5 THINGS WE LEARNT ABOUT CLIMATE JUSTICE ORGANISING IN VIETNAM

By: Chris Saltmarsh & Laura Clayson
Vietnamese climate activists behind a large banner saying 'DIVEST'

On Tuesday 13th February, as part of a series of ongoing activities this Go Green Week, People & Planet and NUS co-hosted a webinar platforming the voices of climate justice organisers in Vietnam.

Here are 5 things we learnt:

  1. Vietnam is one of the most impacted countries by climate change

Vietnam is a low-lying country meaning it is especially vulnerable to rising sea levels. Effects of this include impacts on food production through the flooding of crops. Air pollution is also a major problem, exacerbated by its significant coal production.

  1. Building among the most coal power plants in the world

Despite the climate impacts Vietnam faces the government continues to allow more and more coal plants to be built.

  1. The coal is financed by international banks

With government support a number of international banks are financing the construction of these coal plants. While 50% of finance comes from China it also comes from the likes of South Korea and Japan. HSBC is the British bank backing many of the projects.

  1. Organising faces governmental backlash

Unlike in the UK many classic climate campaigning tactics aren’t possible – such as marches – because it is difficult to openly criticise government policy. Organisers face accusations that by being anti-fossil fuel, they are anti the development of Vietnam. This means that organisers are very creative in how they communicate the messages of their campaigns ensuring that they have a positive slant, for example through the use of the arts (such as music and documentaries) and celebrity endorsements.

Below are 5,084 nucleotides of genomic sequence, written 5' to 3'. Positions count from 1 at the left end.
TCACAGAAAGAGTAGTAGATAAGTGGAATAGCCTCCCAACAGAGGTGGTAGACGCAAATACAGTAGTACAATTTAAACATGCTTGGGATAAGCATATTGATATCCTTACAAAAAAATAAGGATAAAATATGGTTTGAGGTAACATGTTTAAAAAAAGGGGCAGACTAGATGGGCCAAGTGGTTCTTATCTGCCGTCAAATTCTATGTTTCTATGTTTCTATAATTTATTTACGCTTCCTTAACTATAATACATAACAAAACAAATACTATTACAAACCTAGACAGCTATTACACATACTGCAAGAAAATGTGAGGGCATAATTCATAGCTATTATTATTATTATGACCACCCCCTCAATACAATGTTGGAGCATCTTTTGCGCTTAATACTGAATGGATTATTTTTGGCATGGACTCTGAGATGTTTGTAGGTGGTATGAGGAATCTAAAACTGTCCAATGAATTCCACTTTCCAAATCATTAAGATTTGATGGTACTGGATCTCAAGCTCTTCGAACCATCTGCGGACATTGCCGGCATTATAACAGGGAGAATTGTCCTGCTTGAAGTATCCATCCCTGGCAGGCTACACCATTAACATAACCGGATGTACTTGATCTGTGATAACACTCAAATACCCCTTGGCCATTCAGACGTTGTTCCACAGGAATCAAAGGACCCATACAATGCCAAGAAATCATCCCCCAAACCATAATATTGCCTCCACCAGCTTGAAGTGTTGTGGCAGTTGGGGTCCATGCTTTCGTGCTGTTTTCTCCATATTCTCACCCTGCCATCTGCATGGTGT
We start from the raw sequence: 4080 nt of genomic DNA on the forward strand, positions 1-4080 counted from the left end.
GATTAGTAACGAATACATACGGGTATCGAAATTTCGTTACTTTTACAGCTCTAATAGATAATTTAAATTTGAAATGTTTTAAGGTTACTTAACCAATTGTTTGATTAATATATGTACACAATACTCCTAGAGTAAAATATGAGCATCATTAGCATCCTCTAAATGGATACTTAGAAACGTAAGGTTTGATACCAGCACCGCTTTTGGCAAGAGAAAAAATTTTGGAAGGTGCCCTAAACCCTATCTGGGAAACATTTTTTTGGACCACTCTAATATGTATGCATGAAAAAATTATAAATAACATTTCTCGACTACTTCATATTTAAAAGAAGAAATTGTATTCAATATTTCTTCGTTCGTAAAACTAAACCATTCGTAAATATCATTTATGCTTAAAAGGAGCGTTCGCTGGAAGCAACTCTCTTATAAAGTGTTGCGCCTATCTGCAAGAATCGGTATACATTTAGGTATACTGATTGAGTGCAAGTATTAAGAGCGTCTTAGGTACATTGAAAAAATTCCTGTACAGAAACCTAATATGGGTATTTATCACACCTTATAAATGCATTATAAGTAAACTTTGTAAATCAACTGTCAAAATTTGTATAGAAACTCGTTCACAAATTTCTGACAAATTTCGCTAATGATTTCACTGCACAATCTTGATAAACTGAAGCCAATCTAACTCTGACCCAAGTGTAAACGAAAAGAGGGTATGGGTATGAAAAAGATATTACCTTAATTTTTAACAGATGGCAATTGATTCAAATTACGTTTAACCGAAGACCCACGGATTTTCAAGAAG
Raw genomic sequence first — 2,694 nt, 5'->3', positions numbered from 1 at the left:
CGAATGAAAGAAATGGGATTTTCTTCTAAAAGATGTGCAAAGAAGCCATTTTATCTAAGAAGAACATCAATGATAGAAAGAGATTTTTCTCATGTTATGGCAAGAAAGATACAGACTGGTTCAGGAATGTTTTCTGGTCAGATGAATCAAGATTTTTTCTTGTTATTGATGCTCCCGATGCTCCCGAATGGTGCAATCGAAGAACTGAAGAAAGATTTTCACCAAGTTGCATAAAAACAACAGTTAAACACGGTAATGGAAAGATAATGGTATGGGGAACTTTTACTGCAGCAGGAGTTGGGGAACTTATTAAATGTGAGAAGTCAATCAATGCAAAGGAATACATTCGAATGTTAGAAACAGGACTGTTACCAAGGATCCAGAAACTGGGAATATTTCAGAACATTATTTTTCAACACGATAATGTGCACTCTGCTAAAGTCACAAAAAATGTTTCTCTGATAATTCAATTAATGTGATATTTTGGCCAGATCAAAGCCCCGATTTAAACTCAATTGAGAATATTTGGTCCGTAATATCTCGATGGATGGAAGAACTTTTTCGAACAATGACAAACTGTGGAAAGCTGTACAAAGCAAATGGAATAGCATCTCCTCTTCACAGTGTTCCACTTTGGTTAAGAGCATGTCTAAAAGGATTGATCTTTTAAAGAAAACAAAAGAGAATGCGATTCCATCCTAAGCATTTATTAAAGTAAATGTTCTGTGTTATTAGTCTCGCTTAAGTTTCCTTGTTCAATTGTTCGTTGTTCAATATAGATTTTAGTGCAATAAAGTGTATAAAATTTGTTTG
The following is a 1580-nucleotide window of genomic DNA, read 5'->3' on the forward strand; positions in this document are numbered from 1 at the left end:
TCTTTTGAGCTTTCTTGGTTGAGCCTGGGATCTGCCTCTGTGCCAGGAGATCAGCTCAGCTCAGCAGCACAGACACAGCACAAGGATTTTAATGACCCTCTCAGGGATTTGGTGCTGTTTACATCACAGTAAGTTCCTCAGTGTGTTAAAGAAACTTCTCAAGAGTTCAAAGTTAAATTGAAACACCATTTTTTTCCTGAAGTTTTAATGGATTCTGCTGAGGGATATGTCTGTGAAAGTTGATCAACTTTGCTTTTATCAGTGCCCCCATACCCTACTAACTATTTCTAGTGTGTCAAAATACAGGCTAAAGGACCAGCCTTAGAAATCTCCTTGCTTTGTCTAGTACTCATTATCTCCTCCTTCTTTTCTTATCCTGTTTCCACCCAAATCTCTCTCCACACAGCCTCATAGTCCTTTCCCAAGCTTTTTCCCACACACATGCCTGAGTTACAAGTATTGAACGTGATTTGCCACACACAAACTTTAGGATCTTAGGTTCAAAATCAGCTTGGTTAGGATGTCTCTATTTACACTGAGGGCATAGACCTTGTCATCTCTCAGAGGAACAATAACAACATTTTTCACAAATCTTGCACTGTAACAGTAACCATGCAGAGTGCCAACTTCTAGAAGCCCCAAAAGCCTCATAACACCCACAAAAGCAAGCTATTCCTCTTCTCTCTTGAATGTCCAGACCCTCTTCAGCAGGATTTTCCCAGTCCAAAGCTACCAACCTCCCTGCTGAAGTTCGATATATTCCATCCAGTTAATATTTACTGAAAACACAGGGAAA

1. There are calls for international solidarity

An organiser told us that “young people are our only hope right now”. In Vietnam young people are leading the climate movement and, in the UK, students have driven the success of fossil fuel divestment. There a number of ways that Vietnamese and British students can work together to amplify each other’s struggle. These include:

  • taking action against the same bank at the same time – such as HSBC

  • more opportunities to link up and share skills and experiences through webinars and international visits

  • demanding the government and banks to withdraw coal finance

  • using international pressure to encourage the Vietnamese government to lead on the transition to renewables.

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